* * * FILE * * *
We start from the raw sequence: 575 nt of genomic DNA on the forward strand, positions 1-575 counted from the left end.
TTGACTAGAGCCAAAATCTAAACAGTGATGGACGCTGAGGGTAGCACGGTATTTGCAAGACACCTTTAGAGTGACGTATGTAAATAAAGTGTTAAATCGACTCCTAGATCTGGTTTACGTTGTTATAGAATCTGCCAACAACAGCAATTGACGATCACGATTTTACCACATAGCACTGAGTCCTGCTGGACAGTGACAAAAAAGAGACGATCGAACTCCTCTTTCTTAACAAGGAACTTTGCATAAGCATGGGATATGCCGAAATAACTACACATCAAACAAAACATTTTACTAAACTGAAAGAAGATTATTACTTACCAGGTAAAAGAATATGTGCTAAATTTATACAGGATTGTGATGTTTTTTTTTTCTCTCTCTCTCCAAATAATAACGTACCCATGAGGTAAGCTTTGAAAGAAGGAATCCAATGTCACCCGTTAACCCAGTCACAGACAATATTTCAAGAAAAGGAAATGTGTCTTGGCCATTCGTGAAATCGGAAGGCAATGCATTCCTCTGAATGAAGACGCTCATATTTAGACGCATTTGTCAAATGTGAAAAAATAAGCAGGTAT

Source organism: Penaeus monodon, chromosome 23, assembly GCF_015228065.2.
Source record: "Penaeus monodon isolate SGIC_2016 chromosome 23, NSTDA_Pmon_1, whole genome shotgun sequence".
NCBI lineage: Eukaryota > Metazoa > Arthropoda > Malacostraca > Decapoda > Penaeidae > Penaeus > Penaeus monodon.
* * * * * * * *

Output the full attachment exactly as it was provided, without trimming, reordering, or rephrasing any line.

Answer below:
We start from the raw sequence: 575 nt of genomic DNA on the forward strand, positions 1-575 counted from the left end.
TTGACTAGAGCCAAAATCTAAACAGTGATGGACGCTGAGGGTAGCACGGTATTTGCAAGACACCTTTAGAGTGACGTATGTAAATAAAGTGTTAAATCGACTCCTAGATCTGGTTTACGTTGTTATAGAATCTGCCAACAACAGCAATTGACGATCACGATTTTACCACATAGCACTGAGTCCTGCTGGACAGTGACAAAAAAGAGACGATCGAACTCCTCTTTCTTAACAAGGAACTTTGCATAAGCATGGGATATGCCGAAATAACTACACATCAAACAAAACATTTTACTAAACTGAAAGAAGATTATTACTTACCAGGTAAAAGAATATGTGCTAAATTTATACAGGATTGTGATGTTTTTTTTTTCTCTCTCTCTCCAAATAATAACGTACCCATGAGGTAAGCTTTGAAAGAAGGAATCCAATGTCACCCGTTAACCCAGTCACAGACAATATTTCAAGAAAAGGAAATGTGTCTTGGCCATTCGTGAAATCGGAAGGCAATGCATTCCTCTGAATGAAGACGCTCATATTTAGACGCATTTGTCAAATGTGAAAAAATAAGCAGGTAT

Source organism: Penaeus monodon, chromosome 23, assembly GCF_015228065.2.
Source record: "Penaeus monodon isolate SGIC_2016 chromosome 23, NSTDA_Pmon_1, whole genome shotgun sequence".
NCBI lineage: Eukaryota > Metazoa > Arthropoda > Malacostraca > Decapoda > Penaeidae > Penaeus > Penaeus monodon.